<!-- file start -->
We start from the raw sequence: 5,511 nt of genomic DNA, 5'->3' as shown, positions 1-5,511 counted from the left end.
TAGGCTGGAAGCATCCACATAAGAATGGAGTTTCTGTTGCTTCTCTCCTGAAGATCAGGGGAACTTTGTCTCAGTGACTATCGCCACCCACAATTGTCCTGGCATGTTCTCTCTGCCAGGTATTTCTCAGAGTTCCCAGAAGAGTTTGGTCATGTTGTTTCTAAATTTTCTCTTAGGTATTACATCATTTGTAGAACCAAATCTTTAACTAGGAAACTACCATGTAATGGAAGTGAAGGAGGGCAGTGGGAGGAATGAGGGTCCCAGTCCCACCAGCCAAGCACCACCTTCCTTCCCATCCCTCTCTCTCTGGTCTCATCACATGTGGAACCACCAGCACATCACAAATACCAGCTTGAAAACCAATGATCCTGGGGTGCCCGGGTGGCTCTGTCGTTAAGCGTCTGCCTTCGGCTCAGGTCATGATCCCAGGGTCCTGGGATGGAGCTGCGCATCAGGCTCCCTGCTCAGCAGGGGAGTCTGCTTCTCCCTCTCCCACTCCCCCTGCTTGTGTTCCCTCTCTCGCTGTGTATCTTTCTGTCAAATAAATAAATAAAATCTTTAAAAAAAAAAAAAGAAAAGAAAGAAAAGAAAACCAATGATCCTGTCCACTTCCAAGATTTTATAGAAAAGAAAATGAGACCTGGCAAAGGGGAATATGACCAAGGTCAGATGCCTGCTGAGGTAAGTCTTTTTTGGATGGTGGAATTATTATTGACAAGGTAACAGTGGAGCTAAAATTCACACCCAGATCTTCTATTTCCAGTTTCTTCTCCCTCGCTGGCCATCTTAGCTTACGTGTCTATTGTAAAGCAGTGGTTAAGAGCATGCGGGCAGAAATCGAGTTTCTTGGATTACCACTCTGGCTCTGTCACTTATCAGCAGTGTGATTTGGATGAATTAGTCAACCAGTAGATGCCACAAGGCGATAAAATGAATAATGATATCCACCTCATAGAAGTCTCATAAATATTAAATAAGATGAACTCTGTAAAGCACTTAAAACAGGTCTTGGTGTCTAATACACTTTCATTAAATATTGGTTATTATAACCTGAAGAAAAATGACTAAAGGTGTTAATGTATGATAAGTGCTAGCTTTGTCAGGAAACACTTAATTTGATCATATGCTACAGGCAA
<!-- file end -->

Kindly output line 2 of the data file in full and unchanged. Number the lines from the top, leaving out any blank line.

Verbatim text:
TAGGCTGGAAGCATCCACATAAGAATGGAGTTTCTGTTGCTTCTCTCCTGAAGATCAGGGGAACTTTGTCTCAGTGACTATCGCCACCCACAATTGTCCTGGCATGTTCTCTCTGCCAGGTATTTCTCAGAGTTCCCAGAAGAGTTTGGTCATGTTGTTTCTAAATTTTCTCTTAGGTATTACATCATTTGTAGAACCAAATCTTTAACTAGGAAACTACCATGTAATGGAAGTGAAGGAGGGCAGTGGGAGGAATGAGGGTCCCAGTCCCACCAGCCAAGCACCACCTTCCTTCCCATCCCTCTCTCTCTGGTCTCATCACATGTGGAACCACCAGCACATCACAAATACCAGCTTGAAAACCAATGATCCTGGGGTGCCCGGGTGGCTCTGTCGTTAAGCGTCTGCCTTCGGCTCAGGTCATGATCCCAGGGTCCTGGGATGGAGCTGCGCATCAGGCTCCCTGCTCAGCAGGGGAGTCTGCTTCTCCCTCTCCCACTCCCCCTGCTTGTGTTCCCTCTCTCGCTGTGTATCTTTCTGTCAAATAAATAAATAAAATCTTTAAAAAAAAAAAAAGAAAAGAAAGAAAAGAAAACCAATGATCCTGTCCACTTCCAAGATTTTATAGAAAAGAAAATGAGACCTGGCAAAGGGGAATATGACCAAGGTCAGATGCCTGCTGAGGTAAGTCTTTTTTGGATGGTGGAATTATTATTGACAAGGTAACAGTGGAGCTAAAATTCACACCCAGATCTTCTATTTCCAGTTTCTTCTCCCTCGCTGGCCATCTTAGCTTACGTGTCTATTGTAAAGCAGTGGTTAAGAGCATGCGGGCAGAAATCGAGTTTCTTGGATTACCACTCTGGCTCTGTCACTTATCAGCAGTGTGATTTGGATGAATTAGTCAACCAGTAGATGCCACAAGGCGATAAAATGAATAATGATATCCACCTCATAGAAGTCTCATAAATATTAAATAAGATGAACTCTGTAAAGCACTTAAAACAGGTCTTGGTGTCTAATACACTTTCATTAAATATTGGTTATTATAACCTGAAGAAAAATGACTAAAGGTGTTAATGTATGATAAGTGCTAGCTTTGTCAGGAAACACTTAATTTGATCATATGCTACAGGCAA